Life Guide


There is something about our world that just ain’t right. You know that. There are people who are simply wicked. In 2019 over 400,000 times one person looked at another person and decided they had a right to kill them. That ain’t right. The rate of greed is up, and the rate of gossip, and arrogance, and that ain’t right. The result: “The wrath of God is being revealed from heaven against all the godlessness and wickedness of people.” (Romans 1:18) That’s what’s in Romans chapter one.

There’s something about you that just ain’t right. The moment you and I judge the wicked people out there, we condemn ourselves, because in our heart we do the same wicked things. We are selfish, and greedy, and hateful, and that ain’t right. The result: “Because of your stubbornness and your unrepentant heart, you are storing up wrath against yourself for the day of God’s wrath, when his righteous judgment will be revealed.” (Romans 2:5) That’s what’s in Romans chapter two.

There’s something about everyone that just ain’t right. No matter who you are or how good your intentions, all of us fall short of being what we know we should be, and that ain’t right. The Bible’s term for something that’s not right, is not righteous. ““There is no one righteous, not even one.” (Romans 3:10) That’s what’s in Romans chapter three.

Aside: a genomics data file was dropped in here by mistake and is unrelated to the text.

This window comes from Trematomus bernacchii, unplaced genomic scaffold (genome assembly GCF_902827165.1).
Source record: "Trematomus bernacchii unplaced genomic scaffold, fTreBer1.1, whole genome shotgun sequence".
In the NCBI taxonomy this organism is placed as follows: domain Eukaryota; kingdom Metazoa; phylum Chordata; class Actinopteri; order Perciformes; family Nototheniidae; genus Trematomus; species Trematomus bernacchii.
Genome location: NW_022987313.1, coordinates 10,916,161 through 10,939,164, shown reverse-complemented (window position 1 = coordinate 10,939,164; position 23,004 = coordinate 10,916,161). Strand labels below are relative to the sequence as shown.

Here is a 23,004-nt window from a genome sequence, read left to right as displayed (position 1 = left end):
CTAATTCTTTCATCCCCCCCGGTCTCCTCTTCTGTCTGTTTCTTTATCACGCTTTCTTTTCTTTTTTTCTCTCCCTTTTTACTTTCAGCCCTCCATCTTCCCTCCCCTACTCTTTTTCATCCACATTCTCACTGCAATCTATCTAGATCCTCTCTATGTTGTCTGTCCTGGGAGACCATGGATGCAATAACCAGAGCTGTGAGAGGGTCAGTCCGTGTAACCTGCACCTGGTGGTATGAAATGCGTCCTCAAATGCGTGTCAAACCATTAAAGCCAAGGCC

Yet apparently, God still thinks some people are alright. Every single book of the Bible talks about how God loves people, how he shows that love, how he takes people to heaven because he wants to live with us forever. If there are people in heaven, and God thinks they’re alright, then here’s the most important question you’ll ever answer: how do you get from “that’s just not right” to “God thinks you’re alright”? How do you get righteous?

Well, there’s two leading theories about that, and together they form our theme tonight, Working or Believing.


The first theory is the most popular and it is captured well by a quote commonly attributed to Buddha. “Set your heart on doing good. Do it over and over again, and you will be filled with joy.” It’s the most popular theory for getting right because literally everyone in the world thinks this way at least some of the time. We all think that getting better starts with me. I do good and then I’ll be alright, through working.